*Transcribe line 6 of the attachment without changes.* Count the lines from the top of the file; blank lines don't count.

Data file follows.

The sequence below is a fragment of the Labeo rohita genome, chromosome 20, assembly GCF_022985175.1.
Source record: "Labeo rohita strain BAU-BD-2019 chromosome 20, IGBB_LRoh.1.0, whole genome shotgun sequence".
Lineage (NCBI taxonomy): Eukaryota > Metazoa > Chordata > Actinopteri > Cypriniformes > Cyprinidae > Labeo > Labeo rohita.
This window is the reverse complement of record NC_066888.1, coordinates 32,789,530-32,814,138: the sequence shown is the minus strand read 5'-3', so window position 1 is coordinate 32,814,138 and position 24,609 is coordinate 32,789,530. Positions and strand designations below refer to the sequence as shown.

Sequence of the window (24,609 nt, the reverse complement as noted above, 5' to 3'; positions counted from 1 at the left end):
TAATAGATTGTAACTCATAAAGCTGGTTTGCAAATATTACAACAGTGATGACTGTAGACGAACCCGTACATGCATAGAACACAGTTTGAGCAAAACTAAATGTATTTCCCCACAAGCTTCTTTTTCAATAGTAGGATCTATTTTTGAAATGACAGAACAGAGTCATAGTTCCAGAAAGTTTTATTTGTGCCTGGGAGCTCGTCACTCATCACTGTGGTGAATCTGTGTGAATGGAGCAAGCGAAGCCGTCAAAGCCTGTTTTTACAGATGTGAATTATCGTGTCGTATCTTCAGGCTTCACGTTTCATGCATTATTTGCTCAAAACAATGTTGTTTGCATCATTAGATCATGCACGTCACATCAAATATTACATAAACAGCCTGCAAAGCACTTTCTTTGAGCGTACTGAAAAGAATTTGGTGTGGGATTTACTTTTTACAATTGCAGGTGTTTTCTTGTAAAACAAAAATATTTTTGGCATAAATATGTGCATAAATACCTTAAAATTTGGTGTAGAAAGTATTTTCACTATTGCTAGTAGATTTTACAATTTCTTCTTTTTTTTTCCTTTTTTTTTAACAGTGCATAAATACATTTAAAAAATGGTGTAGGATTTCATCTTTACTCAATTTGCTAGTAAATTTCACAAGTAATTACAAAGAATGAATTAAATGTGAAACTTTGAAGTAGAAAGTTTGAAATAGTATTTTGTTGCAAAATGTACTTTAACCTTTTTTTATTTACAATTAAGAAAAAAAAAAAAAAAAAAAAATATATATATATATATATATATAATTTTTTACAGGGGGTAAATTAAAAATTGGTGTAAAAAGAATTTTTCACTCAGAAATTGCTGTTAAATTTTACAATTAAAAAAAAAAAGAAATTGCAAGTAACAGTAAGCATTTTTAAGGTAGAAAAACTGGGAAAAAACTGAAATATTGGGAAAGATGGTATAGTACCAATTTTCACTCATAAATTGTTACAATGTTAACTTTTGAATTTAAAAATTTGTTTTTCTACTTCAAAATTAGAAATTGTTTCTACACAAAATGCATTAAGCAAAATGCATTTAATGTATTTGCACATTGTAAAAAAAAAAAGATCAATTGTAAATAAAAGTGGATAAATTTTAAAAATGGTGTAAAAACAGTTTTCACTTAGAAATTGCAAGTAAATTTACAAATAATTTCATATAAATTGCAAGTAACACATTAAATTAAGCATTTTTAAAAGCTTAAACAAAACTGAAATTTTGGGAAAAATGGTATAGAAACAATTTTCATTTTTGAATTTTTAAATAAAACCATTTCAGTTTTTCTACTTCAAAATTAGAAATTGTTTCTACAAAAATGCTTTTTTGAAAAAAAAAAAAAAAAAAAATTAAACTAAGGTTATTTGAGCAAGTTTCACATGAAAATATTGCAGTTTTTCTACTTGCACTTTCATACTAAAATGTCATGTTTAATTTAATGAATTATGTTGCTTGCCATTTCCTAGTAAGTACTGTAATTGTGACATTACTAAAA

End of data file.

TAATAGATTGTAACTCATAAAGCTGGTTTGCAAATATTACAACAGTGATGACTGTAGACGAACCCGTACATGCATAGAACACAGTTTGAGCAAAACTAAATGTATTTCCCCACAAGCTTCTTTTTCAATAGTAGGATCTATTTTTGAAATGACAGAACAGAGTCATAGTTCCAGAAAGTTTTATTTGTGCCTGGGAGCTCGTCACTCATCACTGTGGTGAATCTGTGTGAATGGAGCAAGCGAAGCCGTCAAAGCCTGTTTTTACAGATGTGAATTATCGTGTCGTATCTTCAGGCTTCACGTTTCATGCATTATTTGCTCAAAACAATGTTGTTTGCATCATTAGATCATGCACGTCACATCAAATATTACATAAACAGCCTGCAAAGCACTTTCTTTGAGCGTACTGAAAAGAATTTGGTGTGGGATTTACTTTTTACAATTGCAGGTGTTTTCTTGTAAAACAAAAATATTTTTGGCATAAATATGTGCATAAATACCTTAAAATTTGGTGTAGAAAGTATTTTCACTATTGCTAGTAGATTTTACAATTTCTTCTTTTTTTTTCCTTTTTTTTTAACAGTGCATAAATACATTTAAAAAATGGTGTAGGATTTCATCTTTACTCAATTTGCTAGTAAATTTCACAAGTAATTACAAAGAATGAATTAAATGTGAAACTTTGAAGTAGAAAGTTTGAAATAGTATTTTGTTGCAAAATGTACTTTAACCTTTTTTTATTTACAATTAAGAAAAAAAAAAAAAAAAAAAAATATATATATATATATATATATAATTTTTTACAGGGGGTAAATTAAAAATTGGTGTAAAAAGAATTTTTCACTCAGAAATTGCTGTTAAATTTTACAATTAAAAAAAAAAAGAAATTGCAAGTAACAGTAAGCATTTTTAAGGTAGAAAAACTGGGAAAAAACTGAAATATTGGGAAAGATGGTATAGTACCAATTTTCACTCATAAATTGTTACAATGTTAACTTTTGAATTTAAAAATTTGTTTTTCTACTTCAAAATTAGAAATTGTTTCTACACAAAATGCATTAAGCAAAATGCATTTAATGTATTTGCACATTGTAAAAAAAAAAAGATCAATTGTAAATAAAAGTGGATAAATTTTAAAAATGGTGTAAAAACAGTTTTCACTTAGAAATTGCAAGTAAATTTACAAATAATTTCATATAAATTGCAAGTAACACATTAAATTAAGCATTTTTAAAAGCTTAAACAAAACTGAAATTTTGGGAAAAATGGTATAGAAACAATTTTCATTTTTGAATTTTTAAATAAAACCATTTCAGTTTTTCTACTTCAAAATTAGAAATTGTTTCTACAAAAATGCTTTTTTGAAAAAAAAAAAAAAAAAAAATTAAACTAAGGTTATTTGAGCAAGTTTCACATGAAAATATTGCAGTTTTTCTACTTGCACTTTCATACTAAAATGTCATGTTTAATTTAATGAATTATGTTGCTTGCCATTTCCTAGTAAGTACTGTAATTGTGACATTACTAAAA